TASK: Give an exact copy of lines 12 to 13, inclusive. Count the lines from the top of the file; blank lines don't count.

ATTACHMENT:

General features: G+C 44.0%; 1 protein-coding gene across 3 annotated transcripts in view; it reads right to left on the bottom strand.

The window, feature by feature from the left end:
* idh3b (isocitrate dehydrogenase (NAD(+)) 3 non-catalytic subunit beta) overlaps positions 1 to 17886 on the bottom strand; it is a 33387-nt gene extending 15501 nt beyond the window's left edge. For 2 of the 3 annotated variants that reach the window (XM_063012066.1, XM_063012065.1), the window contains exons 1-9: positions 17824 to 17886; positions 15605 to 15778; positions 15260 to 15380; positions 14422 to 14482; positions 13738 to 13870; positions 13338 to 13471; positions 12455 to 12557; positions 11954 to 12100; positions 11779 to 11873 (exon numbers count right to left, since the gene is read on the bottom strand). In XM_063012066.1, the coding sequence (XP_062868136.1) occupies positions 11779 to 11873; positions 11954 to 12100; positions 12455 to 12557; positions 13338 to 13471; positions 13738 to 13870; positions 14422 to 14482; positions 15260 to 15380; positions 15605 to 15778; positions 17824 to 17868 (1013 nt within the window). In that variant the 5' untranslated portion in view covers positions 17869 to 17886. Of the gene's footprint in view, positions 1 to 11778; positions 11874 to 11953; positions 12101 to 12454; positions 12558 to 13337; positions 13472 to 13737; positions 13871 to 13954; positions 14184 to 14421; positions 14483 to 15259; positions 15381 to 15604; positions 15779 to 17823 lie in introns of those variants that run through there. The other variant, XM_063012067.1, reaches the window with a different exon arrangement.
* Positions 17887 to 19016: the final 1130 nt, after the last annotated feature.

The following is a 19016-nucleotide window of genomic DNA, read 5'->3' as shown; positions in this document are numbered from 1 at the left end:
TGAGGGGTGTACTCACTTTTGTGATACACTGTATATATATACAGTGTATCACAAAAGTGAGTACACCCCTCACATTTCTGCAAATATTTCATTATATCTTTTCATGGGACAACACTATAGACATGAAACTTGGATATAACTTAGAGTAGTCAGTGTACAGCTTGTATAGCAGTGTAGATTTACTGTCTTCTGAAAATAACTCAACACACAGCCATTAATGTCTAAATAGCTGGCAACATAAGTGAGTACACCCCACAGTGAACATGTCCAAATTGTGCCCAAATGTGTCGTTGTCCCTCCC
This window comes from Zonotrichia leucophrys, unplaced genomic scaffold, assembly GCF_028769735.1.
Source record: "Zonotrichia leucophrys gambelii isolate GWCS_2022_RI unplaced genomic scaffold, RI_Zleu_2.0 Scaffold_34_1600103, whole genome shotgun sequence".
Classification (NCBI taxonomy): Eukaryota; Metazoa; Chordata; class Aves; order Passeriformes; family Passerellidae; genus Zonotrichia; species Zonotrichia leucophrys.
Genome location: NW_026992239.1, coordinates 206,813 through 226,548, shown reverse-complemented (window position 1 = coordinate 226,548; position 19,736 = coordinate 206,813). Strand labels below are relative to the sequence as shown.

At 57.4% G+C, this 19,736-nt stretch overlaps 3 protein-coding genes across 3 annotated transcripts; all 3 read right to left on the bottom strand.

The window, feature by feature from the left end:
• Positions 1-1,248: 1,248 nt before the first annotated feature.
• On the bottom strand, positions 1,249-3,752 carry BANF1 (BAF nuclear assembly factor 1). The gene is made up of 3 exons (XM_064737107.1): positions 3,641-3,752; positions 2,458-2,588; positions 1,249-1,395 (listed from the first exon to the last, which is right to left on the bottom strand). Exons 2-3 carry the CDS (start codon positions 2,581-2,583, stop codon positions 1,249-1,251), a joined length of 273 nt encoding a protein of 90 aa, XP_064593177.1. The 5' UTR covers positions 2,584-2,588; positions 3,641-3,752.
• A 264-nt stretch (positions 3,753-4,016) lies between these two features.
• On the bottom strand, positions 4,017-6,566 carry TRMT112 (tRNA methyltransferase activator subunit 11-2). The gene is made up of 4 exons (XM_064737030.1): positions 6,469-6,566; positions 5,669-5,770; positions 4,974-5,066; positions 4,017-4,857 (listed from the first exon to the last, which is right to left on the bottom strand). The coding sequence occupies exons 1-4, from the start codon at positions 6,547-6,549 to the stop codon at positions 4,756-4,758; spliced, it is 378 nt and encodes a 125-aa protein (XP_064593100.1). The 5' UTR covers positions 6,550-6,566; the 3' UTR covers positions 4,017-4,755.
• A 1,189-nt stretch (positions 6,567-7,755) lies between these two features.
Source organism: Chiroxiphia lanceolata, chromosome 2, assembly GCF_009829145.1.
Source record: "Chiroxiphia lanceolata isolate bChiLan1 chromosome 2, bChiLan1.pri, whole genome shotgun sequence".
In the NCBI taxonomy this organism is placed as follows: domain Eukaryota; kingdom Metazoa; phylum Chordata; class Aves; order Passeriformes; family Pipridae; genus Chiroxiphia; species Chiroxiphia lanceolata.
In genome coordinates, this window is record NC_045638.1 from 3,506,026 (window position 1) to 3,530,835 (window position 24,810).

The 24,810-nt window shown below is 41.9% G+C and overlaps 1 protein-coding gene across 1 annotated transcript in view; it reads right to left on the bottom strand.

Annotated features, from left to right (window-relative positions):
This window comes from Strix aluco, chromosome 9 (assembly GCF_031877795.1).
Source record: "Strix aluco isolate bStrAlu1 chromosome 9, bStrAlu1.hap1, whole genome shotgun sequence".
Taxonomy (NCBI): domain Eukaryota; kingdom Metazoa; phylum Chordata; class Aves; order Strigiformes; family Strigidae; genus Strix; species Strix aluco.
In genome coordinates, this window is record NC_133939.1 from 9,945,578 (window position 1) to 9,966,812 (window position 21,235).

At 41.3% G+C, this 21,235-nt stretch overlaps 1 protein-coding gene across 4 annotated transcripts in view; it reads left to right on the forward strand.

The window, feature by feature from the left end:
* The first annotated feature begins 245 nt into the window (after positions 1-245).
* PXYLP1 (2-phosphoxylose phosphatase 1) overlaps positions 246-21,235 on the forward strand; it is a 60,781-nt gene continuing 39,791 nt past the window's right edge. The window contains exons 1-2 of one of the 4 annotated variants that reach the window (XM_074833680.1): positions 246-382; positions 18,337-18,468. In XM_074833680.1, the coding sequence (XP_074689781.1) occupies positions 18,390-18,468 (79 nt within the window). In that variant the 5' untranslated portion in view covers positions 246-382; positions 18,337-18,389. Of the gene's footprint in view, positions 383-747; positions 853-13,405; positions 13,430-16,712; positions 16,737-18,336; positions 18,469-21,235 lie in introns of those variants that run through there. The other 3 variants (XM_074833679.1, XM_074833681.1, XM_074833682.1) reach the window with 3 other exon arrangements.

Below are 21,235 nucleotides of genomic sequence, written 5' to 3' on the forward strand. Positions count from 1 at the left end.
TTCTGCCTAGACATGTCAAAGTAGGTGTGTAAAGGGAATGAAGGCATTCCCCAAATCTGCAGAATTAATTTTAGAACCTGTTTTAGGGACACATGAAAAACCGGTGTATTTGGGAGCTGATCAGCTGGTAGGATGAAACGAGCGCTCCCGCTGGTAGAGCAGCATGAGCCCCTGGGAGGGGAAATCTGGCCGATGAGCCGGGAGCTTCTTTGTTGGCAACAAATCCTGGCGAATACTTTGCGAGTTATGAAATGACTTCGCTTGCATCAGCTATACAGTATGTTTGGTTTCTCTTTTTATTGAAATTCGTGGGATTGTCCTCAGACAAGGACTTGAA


The window, feature by feature from the left end:
• Positions 1-1,248: 1,248 nt before the first annotated feature.